The No. 17 car at Hendrick Motorsports came about when Darrell Waltrip left Junior Johnson's team following the 1986 season in order to end his relationship with Budweiser. Waltrip chose to join Hendrick Motorsports with Tide (brand) as his sponsor and 17 as his car number. Waltrip finally won the Daytona 500 in 1989, a race that had eluded him for so many years. At the end of the 1990 season, Waltrip decided he wanted to start his own team, so he left, taking the No. 17 with him. The Tide sponsorship moved to the flagship No. 5 team with Ricky Rudd as the driver and remained there until the end of the 1993 season.

Car No. 17 career statistics[edit]

Year Car Driver Races Wins Poles Top 5s Top 10s Rank
1987 #17 Darrell Waltrip 29 1 0 6 16 4
1988 2 2 10 14 7
1989 6 0 14 18 4
1990 23 0 0 5 12 20
Jimmy Horton 3 0 0 0 0 36
Greg Sacks 2 0 0 1 1 32
Sarel van der Merwe 1 0 0 0 0 78
Totals 116 9 2 36 61

[14]

Car No. 24 history[edit]

Main article: Jeff Gordon
The rainbow paint scheme in 1997.

During its entire history, the No. 24 car has always been driven by Jeff Gordon and has been sponsored by DuPont Automotive Finishes (now Axalta Coating Systems), with Pepsi also having a long relationship with him. AARP Drive to End Hunger took over the primary sponsorship duty in 2011. Gordon and his crew chief, Ray Evernham, were signed away from Bill Davis Racing after Rick Hendrick watched Gordon's first Busch Series victory (in Davis' #1 Ford) at Atlanta Motor Speedway in March 1992.[15] The car number was originally to have been 46, a car fielded by Hendrick for Greg Sacks for the filming of Days of Thunder in 1989, but was changed after a licencing conflict with Paramount Pictures. The #24 was selected due to it having little significance in NASCAR history prior to Gordon.[16]

Gordon at Sonoma Raceway in 2005.

Gordon debuted in the 1992 Hooters 500, with the now iconic DuPont rainbow paint scheme designed by Sam Bass,[16] qualifying 21st and finishing 31st following a crash. The team went full-time in 1993 with crew chief Ray Evernham. Gordon won his Twin 125 qualifying race at Daytona and finished fifth in the Daytona 500. He finished fourteenth in points and took home rookie of the year honors. In 1994, Gordon won his first career race at the Coca-Cola 600 and he also won the inaugural Brickyard 400 at Indianapolis. Gordon improved to eighth in the points that year. The following year, Gordon would go on to win the 1995 Winston Cup championship. He finished 2nd behind teammate Terry Labonte for the 1996 championship.

Gordon won two consecutive championships in 1997 and 1998 and also tied Richard Petty's modern era record for most victories in a season with thirteen. Gordon won the 1999 Daytona 500, but the team struggled with consistency that year. Crew chief Ray Evernham announced he was leaving the team to help with Dodge's return to NASCAR that September. He was replaced by Brian Whitesell, who guided Gordon to wins in the first two races after Evernham's departure. At the end of the season, Gordon signed a lifetime contract with the team that gave him part ownership.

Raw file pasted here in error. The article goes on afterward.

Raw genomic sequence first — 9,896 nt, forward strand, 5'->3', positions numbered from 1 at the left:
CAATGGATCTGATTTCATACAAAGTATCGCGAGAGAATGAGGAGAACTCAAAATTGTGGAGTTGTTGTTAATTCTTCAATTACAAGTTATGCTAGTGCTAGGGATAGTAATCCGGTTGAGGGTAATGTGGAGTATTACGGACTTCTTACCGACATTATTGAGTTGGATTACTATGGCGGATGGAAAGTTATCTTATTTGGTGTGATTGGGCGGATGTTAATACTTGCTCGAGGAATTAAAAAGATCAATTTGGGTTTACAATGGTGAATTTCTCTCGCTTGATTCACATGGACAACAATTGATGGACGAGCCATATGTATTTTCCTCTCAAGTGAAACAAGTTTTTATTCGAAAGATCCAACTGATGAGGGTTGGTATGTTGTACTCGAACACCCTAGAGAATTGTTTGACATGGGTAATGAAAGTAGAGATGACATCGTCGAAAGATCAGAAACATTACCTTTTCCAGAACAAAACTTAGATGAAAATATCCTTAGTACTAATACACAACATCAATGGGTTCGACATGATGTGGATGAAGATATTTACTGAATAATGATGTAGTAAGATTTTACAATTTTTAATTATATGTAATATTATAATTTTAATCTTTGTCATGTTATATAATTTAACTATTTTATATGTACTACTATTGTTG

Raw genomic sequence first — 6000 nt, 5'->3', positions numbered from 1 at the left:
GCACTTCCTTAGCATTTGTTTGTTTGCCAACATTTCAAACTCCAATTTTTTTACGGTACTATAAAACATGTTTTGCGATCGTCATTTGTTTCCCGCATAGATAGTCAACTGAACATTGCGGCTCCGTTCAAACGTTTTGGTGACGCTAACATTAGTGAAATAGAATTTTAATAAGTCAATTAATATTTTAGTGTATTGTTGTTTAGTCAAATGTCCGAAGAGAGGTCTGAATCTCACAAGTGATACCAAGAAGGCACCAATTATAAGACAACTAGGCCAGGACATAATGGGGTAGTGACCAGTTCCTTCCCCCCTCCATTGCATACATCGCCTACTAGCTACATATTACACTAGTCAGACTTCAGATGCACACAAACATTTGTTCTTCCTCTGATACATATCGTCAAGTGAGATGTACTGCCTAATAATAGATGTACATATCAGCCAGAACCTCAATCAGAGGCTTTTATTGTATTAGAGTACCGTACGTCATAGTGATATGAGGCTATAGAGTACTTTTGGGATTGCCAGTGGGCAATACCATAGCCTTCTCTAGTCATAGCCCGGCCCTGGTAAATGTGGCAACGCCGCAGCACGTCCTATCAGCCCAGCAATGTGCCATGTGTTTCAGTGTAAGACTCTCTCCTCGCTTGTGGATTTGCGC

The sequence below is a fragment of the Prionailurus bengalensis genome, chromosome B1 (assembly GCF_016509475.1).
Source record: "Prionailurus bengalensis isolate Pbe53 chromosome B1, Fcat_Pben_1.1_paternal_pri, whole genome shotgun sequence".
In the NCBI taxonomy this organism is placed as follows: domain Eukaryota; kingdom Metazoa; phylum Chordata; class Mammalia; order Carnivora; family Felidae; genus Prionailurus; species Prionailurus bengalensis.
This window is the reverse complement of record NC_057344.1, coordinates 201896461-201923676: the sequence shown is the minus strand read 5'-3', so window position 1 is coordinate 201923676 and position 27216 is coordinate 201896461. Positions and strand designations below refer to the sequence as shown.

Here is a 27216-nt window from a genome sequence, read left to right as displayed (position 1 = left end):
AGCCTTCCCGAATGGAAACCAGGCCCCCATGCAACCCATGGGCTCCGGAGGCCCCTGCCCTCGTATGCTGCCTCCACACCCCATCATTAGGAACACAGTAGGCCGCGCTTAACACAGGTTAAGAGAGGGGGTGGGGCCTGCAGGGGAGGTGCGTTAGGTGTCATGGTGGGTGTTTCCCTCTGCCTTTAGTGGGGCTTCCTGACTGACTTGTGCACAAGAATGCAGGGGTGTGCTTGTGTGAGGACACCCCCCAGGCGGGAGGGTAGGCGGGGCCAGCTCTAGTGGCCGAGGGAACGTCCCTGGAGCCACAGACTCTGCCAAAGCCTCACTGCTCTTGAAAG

2008 No. 24 DuPont Impala.

In 2000, Whitesell moved to a new position within the organization and was replaced by Robbie Loomis. Gordon picked up his fiftieth career victory at Talladega but finished ninth in points. He bounced back in 2001, winning his fourth championship. In 2002, Gordon became car owner for Jimmie Johnson and announced his first wife Brooke had filed for divorce. He finished fourth in points in 2003. In 2004, Gordon finished third in the inaugural Chase for the Nextel Cup. After winning three of the first nine races in 2005 including the Daytona 500, his season fell into a downward spiral. Gordon missed the chase for the Nextel Cup and finished eleventh in points that year, which was the first time since his rookie season that he finished outside the top ten in points. 2006 was Gordon's comeback year. With the help of new crew chief Steve Letarte, Gordon would rebound to make the Chase for the Sprint Cup and finish sixth in points. In 2007, despite winning six races and scoring a modern era record thirty top 10s, Gordon wound up finishing second in points to teammate Jimmie Johnson.

In 2008 Gordon returned to the Chase, but he failed to win a race for the first time since his rookie year. Despite that statistic, he managed to enter the Chase and finish seventh in the season points standings.

At the end of the 2008 season, Gordon unveiled on The Today Show his new Firestorm paint scheme for 2009 and beyond. Gordon also broke a 47 race winless drought on April 4, 2009 at Texas, his first win at that track.

The "Cromax Pro" scheme prior to the introduction of sponsor Axalta in 2013.

Beginning in 2011, Alan Gustafson became the crew chief of the No. 24 team. Gordon's primary sponsor changed to AARP and Gordon partnering to form the "Drive to End Hunger" initiative. The deal lasts for 22 races over the next two years, with Pepsi and DuPont continuing their associate deals.[11] The new combination saw a resurgence for Gordon, as he won at Phoenix, Pocono, and Atlanta and finished 8th in points. The following season, Gordon would be hampered by bad luck during most of the regular season. However, a win at Pocono and a 2nd place finish at Richmond vaulted Gordon into the 2012 Chase. At the Phoenix race, Gordon would tangle with fellow Chase contender Clint Bowyer, intentionally taking him out late in the race after initial contact early on. Gordon was fined $100,000 by NASCAR for the incident, but came back to take his first win in the season finale at Homestead-Miami Speedway, the first time a full works Hendrick team had won at the circuit in Sprint Cup, in the final race for DuPont as Gordon's sponsor, as a restructuring of DuPont meant the Performance Coatings group that sponsored Gordon would be spun off. That spinoff company, Axalta Coating Systems, owned by The Carlyle Group, replaced DuPont as the primary sponsor for the 14 races not covered by the AARP or Pepsi in 2013.[17]